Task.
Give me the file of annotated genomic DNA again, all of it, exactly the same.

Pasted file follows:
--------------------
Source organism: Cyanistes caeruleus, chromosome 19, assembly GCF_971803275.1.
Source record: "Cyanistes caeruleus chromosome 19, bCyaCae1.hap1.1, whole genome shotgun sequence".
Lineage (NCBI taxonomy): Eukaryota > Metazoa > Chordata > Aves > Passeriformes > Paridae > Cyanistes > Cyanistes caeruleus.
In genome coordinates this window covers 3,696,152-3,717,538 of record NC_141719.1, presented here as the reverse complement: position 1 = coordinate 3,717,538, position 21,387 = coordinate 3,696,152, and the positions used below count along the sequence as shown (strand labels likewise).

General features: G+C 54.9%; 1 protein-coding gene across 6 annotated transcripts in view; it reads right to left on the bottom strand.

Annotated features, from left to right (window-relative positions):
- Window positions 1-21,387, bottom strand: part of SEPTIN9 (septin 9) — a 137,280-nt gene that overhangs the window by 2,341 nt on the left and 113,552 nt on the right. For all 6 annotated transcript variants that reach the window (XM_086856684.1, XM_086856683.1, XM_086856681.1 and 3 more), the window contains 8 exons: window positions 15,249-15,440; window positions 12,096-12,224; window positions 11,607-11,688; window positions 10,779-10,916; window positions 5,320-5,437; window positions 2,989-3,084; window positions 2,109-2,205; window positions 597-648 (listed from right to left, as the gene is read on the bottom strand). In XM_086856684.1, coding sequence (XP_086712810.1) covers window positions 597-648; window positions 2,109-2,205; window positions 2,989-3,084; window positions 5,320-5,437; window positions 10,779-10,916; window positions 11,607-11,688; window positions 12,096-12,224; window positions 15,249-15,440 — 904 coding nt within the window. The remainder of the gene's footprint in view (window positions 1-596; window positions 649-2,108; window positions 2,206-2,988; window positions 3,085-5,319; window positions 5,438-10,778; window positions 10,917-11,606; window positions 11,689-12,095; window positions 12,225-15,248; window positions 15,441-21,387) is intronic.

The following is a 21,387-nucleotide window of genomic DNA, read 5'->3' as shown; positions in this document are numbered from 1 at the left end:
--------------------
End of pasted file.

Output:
Source organism: Cyanistes caeruleus, chromosome 19, assembly GCF_971803275.1.
Source record: "Cyanistes caeruleus chromosome 19, bCyaCae1.hap1.1, whole genome shotgun sequence".
Lineage (NCBI taxonomy): Eukaryota > Metazoa > Chordata > Aves > Passeriformes > Paridae > Cyanistes > Cyanistes caeruleus.
In genome coordinates this window covers 3,696,152-3,717,538 of record NC_141719.1, presented here as the reverse complement: position 1 = coordinate 3,717,538, position 21,387 = coordinate 3,696,152, and the positions used below count along the sequence as shown (strand labels likewise).

General features: G+C 54.9%; 1 protein-coding gene across 6 annotated transcripts in view; it reads right to left on the bottom strand.

Annotated features, from left to right (window-relative positions):
- Window positions 1-21,387, bottom strand: part of SEPTIN9 (septin 9) — a 137,280-nt gene that overhangs the window by 2,341 nt on the left and 113,552 nt on the right. For all 6 annotated transcript variants that reach the window (XM_086856684.1, XM_086856683.1, XM_086856681.1 and 3 more), the window contains 8 exons: window positions 15,249-15,440; window positions 12,096-12,224; window positions 11,607-11,688; window positions 10,779-10,916; window positions 5,320-5,437; window positions 2,989-3,084; window positions 2,109-2,205; window positions 597-648 (listed from right to left, as the gene is read on the bottom strand). In XM_086856684.1, coding sequence (XP_086712810.1) covers window positions 597-648; window positions 2,109-2,205; window positions 2,989-3,084; window positions 5,320-5,437; window positions 10,779-10,916; window positions 11,607-11,688; window positions 12,096-12,224; window positions 15,249-15,440 — 904 coding nt within the window. The remainder of the gene's footprint in view (window positions 1-596; window positions 649-2,108; window positions 2,206-2,988; window positions 3,085-5,319; window positions 5,438-10,778; window positions 10,917-11,606; window positions 11,689-12,095; window positions 12,225-15,248; window positions 15,441-21,387) is intronic.

The following is a 21,387-nucleotide window of genomic DNA, read 5'->3' as shown; positions in this document are numbered from 1 at the left end: